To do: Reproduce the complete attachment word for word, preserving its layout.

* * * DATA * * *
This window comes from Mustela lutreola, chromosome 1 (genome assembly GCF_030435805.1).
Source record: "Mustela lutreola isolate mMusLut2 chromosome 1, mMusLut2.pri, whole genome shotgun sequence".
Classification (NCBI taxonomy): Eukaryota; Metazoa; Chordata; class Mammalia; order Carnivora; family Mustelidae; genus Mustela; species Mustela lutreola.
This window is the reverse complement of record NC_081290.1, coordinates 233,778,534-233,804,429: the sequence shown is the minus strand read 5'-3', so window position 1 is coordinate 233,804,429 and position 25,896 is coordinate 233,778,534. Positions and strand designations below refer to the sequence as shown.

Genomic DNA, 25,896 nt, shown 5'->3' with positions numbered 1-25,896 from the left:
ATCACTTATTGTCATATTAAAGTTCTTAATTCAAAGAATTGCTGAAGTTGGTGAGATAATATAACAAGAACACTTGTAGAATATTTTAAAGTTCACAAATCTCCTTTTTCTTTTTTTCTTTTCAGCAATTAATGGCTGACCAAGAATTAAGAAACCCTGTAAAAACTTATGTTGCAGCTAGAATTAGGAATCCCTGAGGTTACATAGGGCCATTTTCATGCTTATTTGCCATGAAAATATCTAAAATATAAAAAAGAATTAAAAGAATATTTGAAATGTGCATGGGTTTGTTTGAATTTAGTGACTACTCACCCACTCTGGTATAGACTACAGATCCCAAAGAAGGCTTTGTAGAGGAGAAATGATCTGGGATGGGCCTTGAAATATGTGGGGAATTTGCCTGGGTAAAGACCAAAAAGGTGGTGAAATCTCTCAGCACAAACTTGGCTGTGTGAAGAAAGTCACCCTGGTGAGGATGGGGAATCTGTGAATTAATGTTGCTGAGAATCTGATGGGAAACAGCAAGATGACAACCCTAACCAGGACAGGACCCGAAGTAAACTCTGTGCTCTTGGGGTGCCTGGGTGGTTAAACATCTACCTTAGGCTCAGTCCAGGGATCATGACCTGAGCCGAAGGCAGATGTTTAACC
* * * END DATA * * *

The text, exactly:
This window comes from Mustela lutreola, chromosome 1 (genome assembly GCF_030435805.1).
Source record: "Mustela lutreola isolate mMusLut2 chromosome 1, mMusLut2.pri, whole genome shotgun sequence".
Classification (NCBI taxonomy): Eukaryota; Metazoa; Chordata; class Mammalia; order Carnivora; family Mustelidae; genus Mustela; species Mustela lutreola.
This window is the reverse complement of record NC_081290.1, coordinates 233,778,534-233,804,429: the sequence shown is the minus strand read 5'-3', so window position 1 is coordinate 233,804,429 and position 25,896 is coordinate 233,778,534. Positions and strand designations below refer to the sequence as shown.

Genomic DNA, 25,896 nt, shown 5'->3' with positions numbered 1-25,896 from the left:
ATCACTTATTGTCATATTAAAGTTCTTAATTCAAAGAATTGCTGAAGTTGGTGAGATAATATAACAAGAACACTTGTAGAATATTTTAAAGTTCACAAATCTCCTTTTTCTTTTTTTCTTTTCAGCAATTAATGGCTGACCAAGAATTAAGAAACCCTGTAAAAACTTATGTTGCAGCTAGAATTAGGAATCCCTGAGGTTACATAGGGCCATTTTCATGCTTATTTGCCATGAAAATATCTAAAATATAAAAAAGAATTAAAAGAATATTTGAAATGTGCATGGGTTTGTTTGAATTTAGTGACTACTCACCCACTCTGGTATAGACTACAGATCCCAAAGAAGGCTTTGTAGAGGAGAAATGATCTGGGATGGGCCTTGAAATATGTGGGGAATTTGCCTGGGTAAAGACCAAAAAGGTGGTGAAATCTCTCAGCACAAACTTGGCTGTGTGAAGAAAGTCACCCTGGTGAGGATGGGGAATCTGTGAATTAATGTTGCTGAGAATCTGATGGGAAACAGCAAGATGACAACCCTAACCAGGACAGGACCCGAAGTAAACTCTGTGCTCTTGGGGTGCCTGGGTGGTTAAACATCTACCTTAGGCTCAGTCCAGGGATCATGACCTGAGCCGAAGGCAGATGTTTAACC